Kimberly-Clark improves forecasting strategy with new demand planning software

When Kimberly-Clark wanted to boost its sales and inventory forecasting, it turned to demand planning software.

Consumer goods manufacturer Kimberly-Clark revealed recently that it plans to use new demand planning software

to improve its sales and inventory forecasting. A fall 2009 pilot of Terra Technology's Multi-Enterprise Demand Sensing (MDS) application showed a 40% boost in accuracy, the companies said. 

With $19.1 billion in annual revenues and brands that include Kleenex and Scott, Kimberly-Clark maintains a demand signal repository (DSR) to consolidate data from retail point of sale (POS) systems, distribution centers, and syndicated services such as The Nielsen Companies and Information Resources Inc. (IRI), according to Jared Hanson, a demand senior specialist at the company. Terra's MDS software will run on top of the DSR behind the company firewall, outputting daily forecasts around midnight.

Selecting and implementing demand planning software

Kimberly-Clark chose the standard pilot, which costs $25,000. That is refundable if forecasts don't improve by at least 40%, according to Rob Byrne, Terra's chief executive officer. Terra ran data from two of Kimberly-Clark's infant and childcare lines through MDS, using 2008 figures to train the rules engine. "Then we ran this hands-off, with no interaction, for 2009," Byrne said.

The implementation began in February, and eventually, 15 to 20 demand planners will use MDS, according to Hanson. The software is virtually "no touch" and runs automatically after setup, he said.

MDS employs pattern recognition to identify which data streams have the most predictive value, according to Byrne. For a high-volume, low-priced item such as paper towels, for example, pallet shipments from a distribution center can be a reliable measure of demand, while POS figures have less relevance. On the other hand, for lipstick, a higher-priced item tracked by more stock-keeping units (SKUs), POS scanner data is necessary, he said.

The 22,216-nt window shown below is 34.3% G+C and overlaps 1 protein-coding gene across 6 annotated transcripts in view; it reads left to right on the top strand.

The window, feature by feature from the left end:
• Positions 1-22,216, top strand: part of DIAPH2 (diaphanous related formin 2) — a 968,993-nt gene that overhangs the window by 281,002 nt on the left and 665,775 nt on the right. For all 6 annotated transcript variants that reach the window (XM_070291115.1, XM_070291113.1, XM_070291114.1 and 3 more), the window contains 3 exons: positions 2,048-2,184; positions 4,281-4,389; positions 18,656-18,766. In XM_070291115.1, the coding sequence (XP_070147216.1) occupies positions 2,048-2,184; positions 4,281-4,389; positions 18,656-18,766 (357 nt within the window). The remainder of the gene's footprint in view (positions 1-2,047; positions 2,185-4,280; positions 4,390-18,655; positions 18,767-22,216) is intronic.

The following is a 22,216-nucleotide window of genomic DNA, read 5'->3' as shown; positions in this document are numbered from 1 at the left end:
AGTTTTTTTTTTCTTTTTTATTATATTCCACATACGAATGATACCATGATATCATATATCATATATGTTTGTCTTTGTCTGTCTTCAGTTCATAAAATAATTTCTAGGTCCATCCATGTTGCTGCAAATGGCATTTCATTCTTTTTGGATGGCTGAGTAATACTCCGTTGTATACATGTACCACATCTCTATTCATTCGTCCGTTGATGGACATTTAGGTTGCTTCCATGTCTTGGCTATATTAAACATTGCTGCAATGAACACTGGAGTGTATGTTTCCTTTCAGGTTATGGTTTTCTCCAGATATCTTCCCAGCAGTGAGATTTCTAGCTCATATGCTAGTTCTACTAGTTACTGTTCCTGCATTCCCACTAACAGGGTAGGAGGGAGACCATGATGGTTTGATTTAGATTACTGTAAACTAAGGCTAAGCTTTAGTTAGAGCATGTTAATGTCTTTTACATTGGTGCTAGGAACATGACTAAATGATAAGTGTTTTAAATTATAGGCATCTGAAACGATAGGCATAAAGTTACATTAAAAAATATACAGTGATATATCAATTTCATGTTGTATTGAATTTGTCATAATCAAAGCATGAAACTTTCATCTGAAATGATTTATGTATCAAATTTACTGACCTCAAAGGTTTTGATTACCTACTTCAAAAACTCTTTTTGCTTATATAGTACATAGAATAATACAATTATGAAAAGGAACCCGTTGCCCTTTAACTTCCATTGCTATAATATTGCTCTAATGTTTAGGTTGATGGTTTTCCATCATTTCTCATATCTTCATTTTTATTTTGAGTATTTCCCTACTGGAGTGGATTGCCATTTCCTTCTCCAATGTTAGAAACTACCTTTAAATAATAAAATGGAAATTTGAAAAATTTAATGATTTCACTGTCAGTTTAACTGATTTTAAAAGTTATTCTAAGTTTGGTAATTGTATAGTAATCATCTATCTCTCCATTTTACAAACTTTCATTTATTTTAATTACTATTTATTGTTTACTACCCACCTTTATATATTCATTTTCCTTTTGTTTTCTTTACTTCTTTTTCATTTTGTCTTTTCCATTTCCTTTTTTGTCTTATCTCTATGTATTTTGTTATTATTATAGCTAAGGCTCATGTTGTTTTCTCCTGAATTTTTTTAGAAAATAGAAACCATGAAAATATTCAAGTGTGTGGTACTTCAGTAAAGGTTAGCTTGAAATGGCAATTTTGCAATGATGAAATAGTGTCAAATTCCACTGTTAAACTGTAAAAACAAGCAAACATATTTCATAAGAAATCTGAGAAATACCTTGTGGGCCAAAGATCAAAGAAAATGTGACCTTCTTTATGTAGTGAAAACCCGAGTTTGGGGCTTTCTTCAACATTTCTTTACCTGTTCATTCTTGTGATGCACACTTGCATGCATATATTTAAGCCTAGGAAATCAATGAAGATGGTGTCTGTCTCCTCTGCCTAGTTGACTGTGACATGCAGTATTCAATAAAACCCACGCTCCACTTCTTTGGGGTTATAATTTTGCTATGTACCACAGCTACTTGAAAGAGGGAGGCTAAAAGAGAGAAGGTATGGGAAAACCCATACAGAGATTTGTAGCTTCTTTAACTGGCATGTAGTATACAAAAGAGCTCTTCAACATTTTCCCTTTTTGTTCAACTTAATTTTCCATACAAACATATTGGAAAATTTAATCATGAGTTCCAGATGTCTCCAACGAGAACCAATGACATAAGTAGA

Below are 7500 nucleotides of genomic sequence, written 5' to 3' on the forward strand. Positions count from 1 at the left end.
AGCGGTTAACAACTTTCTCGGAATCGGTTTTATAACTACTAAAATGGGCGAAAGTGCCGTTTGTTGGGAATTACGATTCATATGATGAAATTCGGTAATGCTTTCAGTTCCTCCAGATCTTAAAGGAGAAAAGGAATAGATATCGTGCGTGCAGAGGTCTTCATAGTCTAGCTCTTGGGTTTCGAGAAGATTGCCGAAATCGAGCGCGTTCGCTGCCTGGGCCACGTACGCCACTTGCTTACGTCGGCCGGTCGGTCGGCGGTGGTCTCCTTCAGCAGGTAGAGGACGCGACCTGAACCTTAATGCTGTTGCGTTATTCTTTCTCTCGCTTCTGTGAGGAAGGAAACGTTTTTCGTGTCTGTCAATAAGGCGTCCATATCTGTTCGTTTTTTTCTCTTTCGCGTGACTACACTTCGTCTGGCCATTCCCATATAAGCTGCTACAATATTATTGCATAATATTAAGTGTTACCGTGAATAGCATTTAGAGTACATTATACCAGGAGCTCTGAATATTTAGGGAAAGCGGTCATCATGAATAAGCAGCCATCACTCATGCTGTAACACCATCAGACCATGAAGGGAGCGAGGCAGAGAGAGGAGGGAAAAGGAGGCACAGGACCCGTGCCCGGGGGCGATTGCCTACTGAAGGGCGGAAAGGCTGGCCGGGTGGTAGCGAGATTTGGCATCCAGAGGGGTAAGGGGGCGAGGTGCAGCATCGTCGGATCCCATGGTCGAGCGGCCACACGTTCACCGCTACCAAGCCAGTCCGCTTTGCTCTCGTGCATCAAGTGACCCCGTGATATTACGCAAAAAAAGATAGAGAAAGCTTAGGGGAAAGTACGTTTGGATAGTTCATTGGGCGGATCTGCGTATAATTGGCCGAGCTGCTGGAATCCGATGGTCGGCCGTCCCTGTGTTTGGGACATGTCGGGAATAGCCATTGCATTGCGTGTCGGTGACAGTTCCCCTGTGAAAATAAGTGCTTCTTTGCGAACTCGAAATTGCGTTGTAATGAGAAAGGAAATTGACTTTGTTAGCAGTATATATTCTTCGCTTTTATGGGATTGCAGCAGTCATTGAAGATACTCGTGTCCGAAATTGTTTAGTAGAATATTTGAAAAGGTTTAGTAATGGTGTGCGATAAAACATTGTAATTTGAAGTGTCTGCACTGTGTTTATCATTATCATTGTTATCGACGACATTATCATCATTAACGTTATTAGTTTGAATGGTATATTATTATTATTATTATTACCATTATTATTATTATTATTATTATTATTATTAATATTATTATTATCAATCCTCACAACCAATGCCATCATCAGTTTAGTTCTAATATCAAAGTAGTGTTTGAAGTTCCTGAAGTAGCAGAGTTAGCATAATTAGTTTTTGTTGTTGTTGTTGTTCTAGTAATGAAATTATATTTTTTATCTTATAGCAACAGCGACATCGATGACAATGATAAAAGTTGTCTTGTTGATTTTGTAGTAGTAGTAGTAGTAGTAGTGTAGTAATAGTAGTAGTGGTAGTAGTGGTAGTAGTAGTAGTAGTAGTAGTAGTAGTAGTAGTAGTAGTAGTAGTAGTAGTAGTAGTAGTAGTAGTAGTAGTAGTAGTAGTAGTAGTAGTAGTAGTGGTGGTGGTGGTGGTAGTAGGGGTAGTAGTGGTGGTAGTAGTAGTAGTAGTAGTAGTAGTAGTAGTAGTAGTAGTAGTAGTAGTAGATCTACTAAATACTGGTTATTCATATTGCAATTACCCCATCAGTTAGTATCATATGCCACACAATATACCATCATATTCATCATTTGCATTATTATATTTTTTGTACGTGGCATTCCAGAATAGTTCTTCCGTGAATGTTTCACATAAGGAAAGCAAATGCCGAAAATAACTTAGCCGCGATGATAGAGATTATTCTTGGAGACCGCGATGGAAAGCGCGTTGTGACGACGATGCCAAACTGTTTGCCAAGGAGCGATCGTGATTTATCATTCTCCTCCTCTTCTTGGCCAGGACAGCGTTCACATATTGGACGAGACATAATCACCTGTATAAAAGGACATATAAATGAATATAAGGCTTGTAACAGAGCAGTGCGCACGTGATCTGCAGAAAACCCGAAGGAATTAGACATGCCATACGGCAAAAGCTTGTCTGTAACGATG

But POS data has been over-hyped as a demand signal, in Byrne's view, and must be supplemented with other information, including company demand forecasts. "Maybe you sold 50,000 cases last week because Walmart had a promotion," he said. "It's just simplistic to say what's selling in the store is going to be ordered in the future."

The MDS forecasts will feed back into the SAP Advanced Planner and Optimizer (APO) software that Kimberly-Clark uses to plan production. Hanson expects most of the savings to come in distribution, primarily from reduced safety stocks.

Building a demand signal repository

Hanson said data management has been the biggest challenge in implementing MDS.

"A lot of the data streams that Terra is looking for, we have captured," he said. "They want very frequent refreshes of the data."

So Kimberly-Clark is working with retailers and third-party providers to standardize the information in their data streams.

Hanson said the company's IT department is working to cleanse the data going into the DSR. "They need to make sure the data they do collect is consistent across the board," he said. "We want to make sure there are no redundancies in the data."

The biggest problem has been trying to establish linkages between external and internal data, which often employ different schemes for matching UPC codes to product stock codes, for example.

Kimberly-Clark is also taking a hard look at its DSR, which is mostly homegrown and has been through several versions in three years, Hanson said. "There's more of an enterprise effort under way to determine if our current infrastructure is adequate. The processing power to massage and manipulate that amount of data is pretty large-scale."

What lessons has Hanson learned from the MDS project?

"Creating and understanding metrics for success is absolutely key," he said. "The data validation requirements are significant. That's a step that [must not] be underestimated."

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